In other words, I thought, she’s talking about a generational mandate for change — which could make 2016 a transformational election year. In a transformational election, the old regime is turned out and a new regime is installed. Both Hillary and the super-delegates she touts represent the old regime. And while she may be able to count as many as 440 super-delegates firmly in her pocket (doubtful), usually pledges of support only count for the first ballot. If she fails to capture a majority vote on the first ballot, she could see significant support fall away on the second and any subsequent ballots.
While it’s too early to tell whether a generational insurgency among millennials is forming or not — after all, we are talking about a generation that failed to show up at the polls in 2010 and mostly failed to show up in 2012 — there is clear evidence that it might be. Last July, YouGov released the results of a poll that showed Sanders’ support among voters 18-29 is statistically equal to Clinton and only a few points behind in the 30-44 age group. Where support for Sanders drops off significantly is among older voters ages 45 and up. But it appears that Clinton’s support in those upper age brackets is as much about name-recognition as anything else. In other words, Sanders has room to grow his support among the older crowd as he elucidates his policies and garners momentum, while Clinton is clearly failing to inspire younger voters. It’s worth mentioning that millennials haven’t been conditioned by media to fear the socialist boogeyman the way the older generation has.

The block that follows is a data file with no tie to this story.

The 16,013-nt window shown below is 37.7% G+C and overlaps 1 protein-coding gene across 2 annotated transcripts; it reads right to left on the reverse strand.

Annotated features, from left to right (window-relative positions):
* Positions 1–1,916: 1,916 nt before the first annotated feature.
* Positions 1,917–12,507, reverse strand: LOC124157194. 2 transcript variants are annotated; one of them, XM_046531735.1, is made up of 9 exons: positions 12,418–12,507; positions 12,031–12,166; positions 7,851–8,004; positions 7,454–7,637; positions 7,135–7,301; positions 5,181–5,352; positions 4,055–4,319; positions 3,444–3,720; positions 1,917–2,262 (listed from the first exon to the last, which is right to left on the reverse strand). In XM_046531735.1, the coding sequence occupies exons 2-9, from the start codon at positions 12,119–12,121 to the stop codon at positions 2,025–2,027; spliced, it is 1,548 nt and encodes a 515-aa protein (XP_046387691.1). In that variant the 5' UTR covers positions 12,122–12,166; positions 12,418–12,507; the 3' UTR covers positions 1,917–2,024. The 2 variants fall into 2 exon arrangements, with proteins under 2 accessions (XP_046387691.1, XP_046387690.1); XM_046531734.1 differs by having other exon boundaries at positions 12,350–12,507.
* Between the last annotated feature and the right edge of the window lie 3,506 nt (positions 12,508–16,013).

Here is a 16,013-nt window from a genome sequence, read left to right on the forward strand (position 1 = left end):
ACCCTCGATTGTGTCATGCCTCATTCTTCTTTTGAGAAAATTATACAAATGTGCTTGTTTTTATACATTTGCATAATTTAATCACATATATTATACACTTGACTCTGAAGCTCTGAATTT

If millennials are truly weary enough, disgusted enough, with the failure of government to deal effectively with the issues that directly affect their lives — including pocketbook issues and even whether they choose to have children or not — then a generational insurgency could be in embryo. The old regime of a two-party struggle for ideological supremacy — which has created government shut-downs, gridlock, and the lowest approval ratings in history — will be displaced. A new regime and political order will replace it. If 2016 in fact proves to be a transformational election year, it will favor the dark horse candidate from either party. Voter sentiment on both sides of the aisle seems to favor political outsiders at the moment.
Recent polls show Sanders ahead in New Hampshire and within striking range in Iowa. A one-two punch in the early primaries could send Hillary reeling into Super Tuesday with her campaign bleeding both momentum and support in the crucial months just ahead of the national convention. Hillary Clinton and the machine-democrats who support her may be looking at two prime movers of electoral politics in 2016 that neither she nor they can control: a left-wing insurgency (which I predicted in Part Two and which has since proved out) and a generational mandate for change.
Bernie Sanders has a foot firmly planted in both. That alone could be energy enough to win him the nomination and to propel him into the White House. It really all comes down to whether millennials show up.